Geeks With Blogs
Blake Caraway

I have an UpdatePanel on a page within a web application that is using Forms Authentication. The UpdatePanel callback executes as a result of a custom JavaScript function that calls __doPostback.

If a user loads the page in question, but then allows the forms auth ticket to expire on the server due to inactivity (i.e. goes to lunch, goes home for the day, etc) and then interacts with the web page to fire off the UpdatePanel callback, the partial postback fails b/c the forms auth ticket is expired. The partial postback is short-circuited b/c the forms authentication has done its job and has issued the redirect to the login.aspx page. The UpdatePanel does not handle this. Instead, it tries to parse the page response which is directing the browser to redirect. AJAX (thru the ScriptManager/UpdatePanel) throws an error about not being able to parse the response.

Obviously, I would rather detect that the forms auth expired BEFORE attempting the __doPostback and have the user redirected to the login page to authenticate once again. What I needed was a way to see (from the browser) if a user had a valid forms auth cookie on the server or not.

I was able to find a solution by using the ASP.NET 2.0 AJAX Extensions that enable the seamless proxy generation for Web services for client-side JavaScript running from the browser.

Here's what I did:

Web Service

Create a web service and decorate it with the [ScriptService] attribute. This declares to ASP.NET that it should provide a JavaScript proxy class for use in calling the web service. After doing this, you can then call this web service directly (append /js to the end) in the browser to see the generated JavaScript proxy code necessary to invoke the web method on the server from client-side script.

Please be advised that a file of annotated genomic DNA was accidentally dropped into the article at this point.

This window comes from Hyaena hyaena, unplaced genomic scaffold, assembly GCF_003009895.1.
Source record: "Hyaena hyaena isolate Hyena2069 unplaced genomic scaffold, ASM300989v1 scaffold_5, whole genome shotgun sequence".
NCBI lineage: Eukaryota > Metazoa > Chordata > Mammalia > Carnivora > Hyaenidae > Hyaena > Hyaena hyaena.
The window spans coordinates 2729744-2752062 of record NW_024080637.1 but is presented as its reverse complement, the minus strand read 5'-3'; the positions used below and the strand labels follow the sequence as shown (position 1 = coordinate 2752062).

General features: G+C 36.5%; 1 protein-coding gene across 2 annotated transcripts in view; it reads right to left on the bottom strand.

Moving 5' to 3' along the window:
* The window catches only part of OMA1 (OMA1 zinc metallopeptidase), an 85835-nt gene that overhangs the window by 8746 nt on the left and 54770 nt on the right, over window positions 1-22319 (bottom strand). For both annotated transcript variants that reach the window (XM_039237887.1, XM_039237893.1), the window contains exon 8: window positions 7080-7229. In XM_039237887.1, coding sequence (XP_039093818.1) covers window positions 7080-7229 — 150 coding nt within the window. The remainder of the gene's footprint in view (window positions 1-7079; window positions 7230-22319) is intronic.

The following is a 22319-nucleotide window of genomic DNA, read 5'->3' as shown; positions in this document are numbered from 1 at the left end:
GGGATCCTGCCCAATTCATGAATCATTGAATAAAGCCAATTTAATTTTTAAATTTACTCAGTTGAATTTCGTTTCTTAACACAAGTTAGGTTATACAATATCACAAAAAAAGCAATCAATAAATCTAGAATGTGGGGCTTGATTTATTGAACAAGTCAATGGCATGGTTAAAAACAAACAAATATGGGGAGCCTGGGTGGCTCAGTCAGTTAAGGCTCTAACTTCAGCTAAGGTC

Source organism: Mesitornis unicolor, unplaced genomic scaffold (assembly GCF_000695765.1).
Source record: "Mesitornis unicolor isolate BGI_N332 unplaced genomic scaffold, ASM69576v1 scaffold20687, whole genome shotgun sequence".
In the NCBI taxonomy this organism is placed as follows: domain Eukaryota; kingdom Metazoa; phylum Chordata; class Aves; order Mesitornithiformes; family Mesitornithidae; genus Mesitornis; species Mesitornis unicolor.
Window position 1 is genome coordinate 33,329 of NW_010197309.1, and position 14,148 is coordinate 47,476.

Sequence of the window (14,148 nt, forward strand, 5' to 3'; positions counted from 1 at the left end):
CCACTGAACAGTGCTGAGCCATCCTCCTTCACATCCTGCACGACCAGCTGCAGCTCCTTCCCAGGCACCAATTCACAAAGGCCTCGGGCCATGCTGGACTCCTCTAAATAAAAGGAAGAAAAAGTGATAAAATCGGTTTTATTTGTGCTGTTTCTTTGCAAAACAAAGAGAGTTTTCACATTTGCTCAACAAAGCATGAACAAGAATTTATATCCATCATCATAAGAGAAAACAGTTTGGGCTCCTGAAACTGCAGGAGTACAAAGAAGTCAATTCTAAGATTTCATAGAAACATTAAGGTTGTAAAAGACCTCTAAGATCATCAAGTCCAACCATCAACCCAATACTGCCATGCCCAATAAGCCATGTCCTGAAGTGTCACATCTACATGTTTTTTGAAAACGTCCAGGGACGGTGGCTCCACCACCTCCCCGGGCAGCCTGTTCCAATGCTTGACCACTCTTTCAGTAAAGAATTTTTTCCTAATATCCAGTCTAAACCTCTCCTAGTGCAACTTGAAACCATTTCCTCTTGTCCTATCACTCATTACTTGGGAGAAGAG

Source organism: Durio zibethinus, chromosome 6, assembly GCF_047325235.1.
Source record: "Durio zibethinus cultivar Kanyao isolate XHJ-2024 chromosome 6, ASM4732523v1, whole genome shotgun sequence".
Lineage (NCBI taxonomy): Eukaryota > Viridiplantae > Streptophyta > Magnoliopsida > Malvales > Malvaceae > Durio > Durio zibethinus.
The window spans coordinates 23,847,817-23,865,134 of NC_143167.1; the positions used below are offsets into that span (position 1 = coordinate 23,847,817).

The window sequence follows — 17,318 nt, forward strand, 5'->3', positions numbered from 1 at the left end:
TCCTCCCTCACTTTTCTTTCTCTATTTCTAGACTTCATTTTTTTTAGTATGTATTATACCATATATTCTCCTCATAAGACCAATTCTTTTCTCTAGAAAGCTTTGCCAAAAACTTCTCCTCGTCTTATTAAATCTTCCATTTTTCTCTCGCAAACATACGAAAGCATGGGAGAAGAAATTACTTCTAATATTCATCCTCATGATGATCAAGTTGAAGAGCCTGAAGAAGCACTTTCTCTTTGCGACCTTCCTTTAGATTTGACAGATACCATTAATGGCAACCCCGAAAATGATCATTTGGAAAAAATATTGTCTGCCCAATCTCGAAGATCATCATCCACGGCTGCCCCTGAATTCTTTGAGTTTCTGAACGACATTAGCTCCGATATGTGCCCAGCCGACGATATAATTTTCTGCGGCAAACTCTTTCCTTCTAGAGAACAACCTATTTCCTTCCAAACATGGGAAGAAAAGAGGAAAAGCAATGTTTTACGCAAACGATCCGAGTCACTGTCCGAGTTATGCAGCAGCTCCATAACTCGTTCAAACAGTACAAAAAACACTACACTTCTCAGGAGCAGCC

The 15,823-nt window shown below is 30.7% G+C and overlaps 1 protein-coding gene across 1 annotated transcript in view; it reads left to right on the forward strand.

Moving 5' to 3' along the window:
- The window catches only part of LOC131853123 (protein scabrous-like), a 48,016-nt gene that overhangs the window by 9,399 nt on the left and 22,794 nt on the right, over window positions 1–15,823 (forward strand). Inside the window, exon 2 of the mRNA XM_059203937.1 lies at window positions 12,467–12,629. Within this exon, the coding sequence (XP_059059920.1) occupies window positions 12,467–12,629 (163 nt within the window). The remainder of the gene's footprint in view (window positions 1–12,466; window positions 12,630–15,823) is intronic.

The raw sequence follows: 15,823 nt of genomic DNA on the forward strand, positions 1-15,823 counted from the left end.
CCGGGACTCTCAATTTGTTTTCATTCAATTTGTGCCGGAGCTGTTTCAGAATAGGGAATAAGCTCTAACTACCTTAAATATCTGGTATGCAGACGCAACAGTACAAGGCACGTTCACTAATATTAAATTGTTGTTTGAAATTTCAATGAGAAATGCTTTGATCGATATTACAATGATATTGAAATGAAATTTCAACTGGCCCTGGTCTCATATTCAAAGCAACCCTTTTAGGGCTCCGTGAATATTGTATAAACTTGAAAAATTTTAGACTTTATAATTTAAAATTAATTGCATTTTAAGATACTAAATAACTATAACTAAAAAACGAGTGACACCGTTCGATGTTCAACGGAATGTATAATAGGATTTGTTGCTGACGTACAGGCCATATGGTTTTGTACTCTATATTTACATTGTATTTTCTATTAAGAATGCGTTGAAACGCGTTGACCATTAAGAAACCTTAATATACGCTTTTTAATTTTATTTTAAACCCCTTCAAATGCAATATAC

[WebService(Namespace = "")]
    [WebServiceBinding(ConformsTo = WsiProfiles.BasicProfile1_1)]
    public class Authentication : WebService 
        private IWebContext _webContext = ObjectFactory.GetInstance<IWebContext>();
        public bool IsLoggedIn()
            return this._webContext.IsUserAuthenticated;

Service Reference

Next add a ServiceReference within the ScriptManager pointing to the web service you just created. Just by doing this you should be able to load the page that you AJAX-ified in your browser and see the generated JavaScript code in the page source that will enable the page to "phone home" to the web service. You will see that to call the web service method, the JavaScript function will take three arguments: a success method callback, a failure method callback, and a variable to hold something useful from the calling context (note: this context info is NOT passed across the wire, it's just "forwarded" on to the client side callback functions after the call completes).

    <asp:ScriptManager ID="Manager" runat="server" EnablePartialRendering="true" EnablePageMethods="true"> 
            <asp:ServiceReference path="~/WebServices/Authentication.asmx" InlineScript="true" /> 


After this, I just wrote the necessary JavaScript methods to call the proxy method that handles the call across the wire. In my code below, the loadSKUs() method is the entry point. This method makes the call across the wire, indicating the callback methods that should fire after completion. In the successfulAuthCallback() method, the result is inspected to determine if we are still logged in or not. All I'm looking for is a value of 'true' coming back from the call to my WebMethod. If this is the case, then we are still considered to be 'logged in' and I can allow the UpdatePanel to do it's magic. If not, then I tell the entire page to reload b/c it will then be a real/normal full page postback and the normal flow will occur where the forms auth will validate the session and redirect to the login URL or allow the page to proceed normally.